The article examines the question of why British cities exhibit substantial variation in tenure development. It indicates that differences between two cities, Edinburgh and Glasgow, became established in the inter-war period, which was a critical one for the growth of home ownership in Britain. Although Edinburgh had smaller numbers of white collar workers it also had a substantially higher level of building for owner occupation than Glasgow. This suggests that the most important factor in the growth of home ownership at this time was not class-associated demand. The article goes on to relate the differential tenure development of these cities to the policies of their local authorities between the wars.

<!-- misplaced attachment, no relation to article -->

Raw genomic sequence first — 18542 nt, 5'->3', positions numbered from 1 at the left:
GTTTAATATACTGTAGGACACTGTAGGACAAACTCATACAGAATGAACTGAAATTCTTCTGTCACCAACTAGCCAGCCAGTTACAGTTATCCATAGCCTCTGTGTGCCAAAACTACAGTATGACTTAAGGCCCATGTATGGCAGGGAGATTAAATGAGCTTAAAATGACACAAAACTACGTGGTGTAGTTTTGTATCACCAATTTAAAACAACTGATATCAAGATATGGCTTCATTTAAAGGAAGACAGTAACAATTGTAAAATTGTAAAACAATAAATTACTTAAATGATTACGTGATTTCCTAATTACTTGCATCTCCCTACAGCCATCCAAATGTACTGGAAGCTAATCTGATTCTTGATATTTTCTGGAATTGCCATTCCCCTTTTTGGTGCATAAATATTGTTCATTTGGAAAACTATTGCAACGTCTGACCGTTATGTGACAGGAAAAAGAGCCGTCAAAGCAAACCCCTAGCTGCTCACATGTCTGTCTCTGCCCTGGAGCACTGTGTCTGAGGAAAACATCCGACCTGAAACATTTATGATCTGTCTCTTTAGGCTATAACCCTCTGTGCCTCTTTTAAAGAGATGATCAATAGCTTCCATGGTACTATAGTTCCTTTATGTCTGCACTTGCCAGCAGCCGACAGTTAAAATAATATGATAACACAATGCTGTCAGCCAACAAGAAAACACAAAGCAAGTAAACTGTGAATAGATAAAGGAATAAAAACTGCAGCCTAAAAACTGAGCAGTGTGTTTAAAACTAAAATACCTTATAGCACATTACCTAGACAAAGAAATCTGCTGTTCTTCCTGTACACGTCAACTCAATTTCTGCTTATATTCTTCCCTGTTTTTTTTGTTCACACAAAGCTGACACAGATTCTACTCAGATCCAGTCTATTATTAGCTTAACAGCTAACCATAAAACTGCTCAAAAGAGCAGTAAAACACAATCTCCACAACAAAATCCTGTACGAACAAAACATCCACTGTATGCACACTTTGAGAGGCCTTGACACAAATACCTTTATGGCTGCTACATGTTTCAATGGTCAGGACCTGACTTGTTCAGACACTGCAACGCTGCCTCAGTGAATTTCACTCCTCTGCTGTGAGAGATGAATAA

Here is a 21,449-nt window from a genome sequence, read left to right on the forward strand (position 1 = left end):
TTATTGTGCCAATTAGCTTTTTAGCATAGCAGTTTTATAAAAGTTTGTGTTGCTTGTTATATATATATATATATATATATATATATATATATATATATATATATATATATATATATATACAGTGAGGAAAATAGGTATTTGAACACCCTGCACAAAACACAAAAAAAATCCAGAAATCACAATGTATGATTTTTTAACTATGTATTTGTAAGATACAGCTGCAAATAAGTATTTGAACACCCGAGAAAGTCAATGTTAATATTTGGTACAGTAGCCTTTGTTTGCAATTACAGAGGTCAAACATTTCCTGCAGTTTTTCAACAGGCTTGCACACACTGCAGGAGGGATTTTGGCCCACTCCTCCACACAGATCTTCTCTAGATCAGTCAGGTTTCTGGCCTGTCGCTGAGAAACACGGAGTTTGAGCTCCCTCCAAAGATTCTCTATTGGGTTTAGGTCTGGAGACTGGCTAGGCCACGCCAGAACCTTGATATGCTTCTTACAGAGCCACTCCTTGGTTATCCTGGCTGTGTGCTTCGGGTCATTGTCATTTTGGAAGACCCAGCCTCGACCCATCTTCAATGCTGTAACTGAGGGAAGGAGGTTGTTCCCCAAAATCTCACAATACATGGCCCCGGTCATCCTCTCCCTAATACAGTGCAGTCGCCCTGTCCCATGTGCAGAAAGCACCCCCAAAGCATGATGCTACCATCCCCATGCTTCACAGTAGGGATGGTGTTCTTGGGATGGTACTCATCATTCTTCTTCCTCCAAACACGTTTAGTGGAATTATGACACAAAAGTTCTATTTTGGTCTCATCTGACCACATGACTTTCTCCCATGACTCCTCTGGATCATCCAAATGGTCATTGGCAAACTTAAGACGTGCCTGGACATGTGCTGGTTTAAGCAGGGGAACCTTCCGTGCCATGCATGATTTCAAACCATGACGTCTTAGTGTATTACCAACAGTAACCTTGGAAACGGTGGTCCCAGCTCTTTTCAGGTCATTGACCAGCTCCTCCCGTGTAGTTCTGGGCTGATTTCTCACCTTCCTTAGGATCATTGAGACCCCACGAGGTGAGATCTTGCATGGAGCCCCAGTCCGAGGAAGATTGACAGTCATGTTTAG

|Number of pages||18|
|Publication status||Published - Jan 1996|